American Bird Conservancy renews call for regulations to reduce the number of birds killed at wind farms
We’ve learned that American Bird Conservancy has filed a petition calling on the Department of the Interior to establish new regulations governing the impacts of wind-energy projects on migratory birds.
ABC filed the petition on February 12, 2015. It includes substantial revisions to an earlier petition, also filed by ABC, that called for wind-industry regulations that would reduce the number of bird deaths expected to be caused when the industry reaches projected buildout levels.
A key provision of the petition would have the U.S. Fish and Wildlife Service establish a permitting process that would significantly improve the protection of birds covered by the Migratory Bird Treaty Act and would afford the wind industry a degree of regulatory and legal certainty that cannot be provided in the absence of such a process.
“This is the second time we have petitioned for improvements on the permitting issue – this time with new and even stronger arguments – and it appears that FWS is now starting a process that could lead to that becoming a reality,” said Michael Hutchins, national coordinator of ABC’s Bird Smart Wind Energy Campaign. FWS filed a notice of intent to take action on this issue.
“We recognize that properly sited and operated wind-energy projects may be an important part of the solution to climate change, a contemporary challenge that indisputably poses a rapidly growing threat to species and ecosystems,” Hutchins said.
1.4-2 million birds killed annually
Based on the operation of 22,000 turbines, FWS estimated in 2009 that at least 440,000 birds per year – including threatened and endangered species – were being killed by wind turbines (PDF). Since then, another study, published in the March 2013 issue of the Wildlife Society Bulletin, expanded that estimate to 573,000.
The number of wind turbines in the United States is expected to increase 10-fold by 2030, or perhaps earlier. Together, the projects are projected to kill between 1.4 million and 2 million birds each year.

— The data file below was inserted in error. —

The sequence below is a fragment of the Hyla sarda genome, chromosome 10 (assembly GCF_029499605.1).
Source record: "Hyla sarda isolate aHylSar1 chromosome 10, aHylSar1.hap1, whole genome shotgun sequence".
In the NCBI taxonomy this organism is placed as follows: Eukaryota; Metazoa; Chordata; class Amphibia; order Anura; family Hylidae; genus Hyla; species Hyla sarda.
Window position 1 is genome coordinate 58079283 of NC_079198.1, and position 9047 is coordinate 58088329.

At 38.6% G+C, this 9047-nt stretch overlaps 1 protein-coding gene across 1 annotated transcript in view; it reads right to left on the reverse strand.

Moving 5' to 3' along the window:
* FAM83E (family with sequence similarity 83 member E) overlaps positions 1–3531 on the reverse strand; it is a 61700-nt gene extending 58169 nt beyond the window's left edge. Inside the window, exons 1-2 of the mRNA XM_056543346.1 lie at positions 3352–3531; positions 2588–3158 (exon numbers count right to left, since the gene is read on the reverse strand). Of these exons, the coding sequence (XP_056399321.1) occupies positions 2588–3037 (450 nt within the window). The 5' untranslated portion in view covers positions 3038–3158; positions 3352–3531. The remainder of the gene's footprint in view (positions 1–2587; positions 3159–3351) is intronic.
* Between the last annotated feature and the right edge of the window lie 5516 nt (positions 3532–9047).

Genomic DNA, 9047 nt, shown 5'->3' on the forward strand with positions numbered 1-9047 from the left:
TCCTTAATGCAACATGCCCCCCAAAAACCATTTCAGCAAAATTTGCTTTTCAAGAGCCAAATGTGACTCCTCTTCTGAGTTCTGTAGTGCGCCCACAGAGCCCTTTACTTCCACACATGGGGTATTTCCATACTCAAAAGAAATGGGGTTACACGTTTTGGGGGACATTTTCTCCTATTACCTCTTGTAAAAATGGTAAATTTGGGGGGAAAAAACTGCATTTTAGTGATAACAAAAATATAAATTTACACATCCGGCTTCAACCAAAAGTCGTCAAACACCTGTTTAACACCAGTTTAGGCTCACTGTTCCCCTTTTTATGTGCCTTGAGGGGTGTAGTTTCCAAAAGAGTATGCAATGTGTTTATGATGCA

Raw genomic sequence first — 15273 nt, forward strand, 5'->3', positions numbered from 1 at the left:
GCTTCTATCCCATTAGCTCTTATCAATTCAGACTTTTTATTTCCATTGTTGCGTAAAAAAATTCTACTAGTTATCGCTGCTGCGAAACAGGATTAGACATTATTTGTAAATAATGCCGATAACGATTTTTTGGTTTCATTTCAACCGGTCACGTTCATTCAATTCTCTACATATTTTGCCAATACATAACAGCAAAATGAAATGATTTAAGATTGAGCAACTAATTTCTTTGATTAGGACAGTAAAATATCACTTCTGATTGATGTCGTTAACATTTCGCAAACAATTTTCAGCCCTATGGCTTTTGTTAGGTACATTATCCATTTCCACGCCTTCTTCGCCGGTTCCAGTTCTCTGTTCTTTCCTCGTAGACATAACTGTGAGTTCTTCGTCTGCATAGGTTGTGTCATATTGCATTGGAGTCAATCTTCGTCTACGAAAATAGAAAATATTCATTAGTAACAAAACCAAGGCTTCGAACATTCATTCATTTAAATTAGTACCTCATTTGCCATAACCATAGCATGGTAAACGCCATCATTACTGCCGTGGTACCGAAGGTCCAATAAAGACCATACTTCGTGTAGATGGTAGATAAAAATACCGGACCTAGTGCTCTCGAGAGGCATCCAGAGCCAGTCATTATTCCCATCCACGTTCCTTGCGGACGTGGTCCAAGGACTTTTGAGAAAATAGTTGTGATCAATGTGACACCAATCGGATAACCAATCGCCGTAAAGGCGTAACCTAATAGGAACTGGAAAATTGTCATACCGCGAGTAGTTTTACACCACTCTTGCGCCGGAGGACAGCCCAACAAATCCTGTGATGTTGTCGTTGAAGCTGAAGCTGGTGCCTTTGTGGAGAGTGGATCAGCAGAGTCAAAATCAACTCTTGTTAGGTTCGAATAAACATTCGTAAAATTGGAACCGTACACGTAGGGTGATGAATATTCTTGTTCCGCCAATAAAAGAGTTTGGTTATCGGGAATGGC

Because these estimates do not include mortality at associated power lines and towers, which are also undergoing massive expansion, ABC believes the projection will be exceeded significantly. Power lines and towers currently kill more than 6.8 million birds annually.
Further, wind-energy projects are expected to affect almost 20,000 square miles of terrestrial habitat and another 4,000 square miles of marine habitat.
MBTA not being enforced
Bald and Golden Eagles are protected under both the Migratory Bird Treaty Act and the Bald and Golden Eagle Protection Act, and many species listed under the Endangered Species Act – including Whooping Crane, California Condor, Least Tern, Kirtland’s Warbler, Northern Aplomado Falcon, Roseate Tern, and Piping Plover – are also protected under the Migratory Bird Treaty Act.
While the Endangered Species Act and Eagle Protection Act provide mechanisms for FWS to regulate, and in some instances authorize, the take of endangered and threatened species and Bald and Golden Eagles, no comparable mechanism exists under the Migratory Bird Treaty Act to limit or authorize incidental take by wind-power projects.
”In effect, the MBTA is not being enforced, except perhaps under very special circumstances,” said Hutchins. “This reality is particularly significant for the wind industry because wind-energy projects will inevitably take birds protected under the MBTA. In fact, because it is virtually impossible to operate a wind-energy facility without killing or injuring at least some migratory birds, most operational wind-energy projects are in ongoing violation of the MBTA, and are effectively breaking the law with impunity.”
In addition, federal officials are aware of other planned wind-energy projects that will also take migratory birds. Many of the projects are in or near Important Bird Areas or major migratory bottlenecks, such as the south shore of Lake Erie or northern shores of Lake Michigan and Lake Huron.
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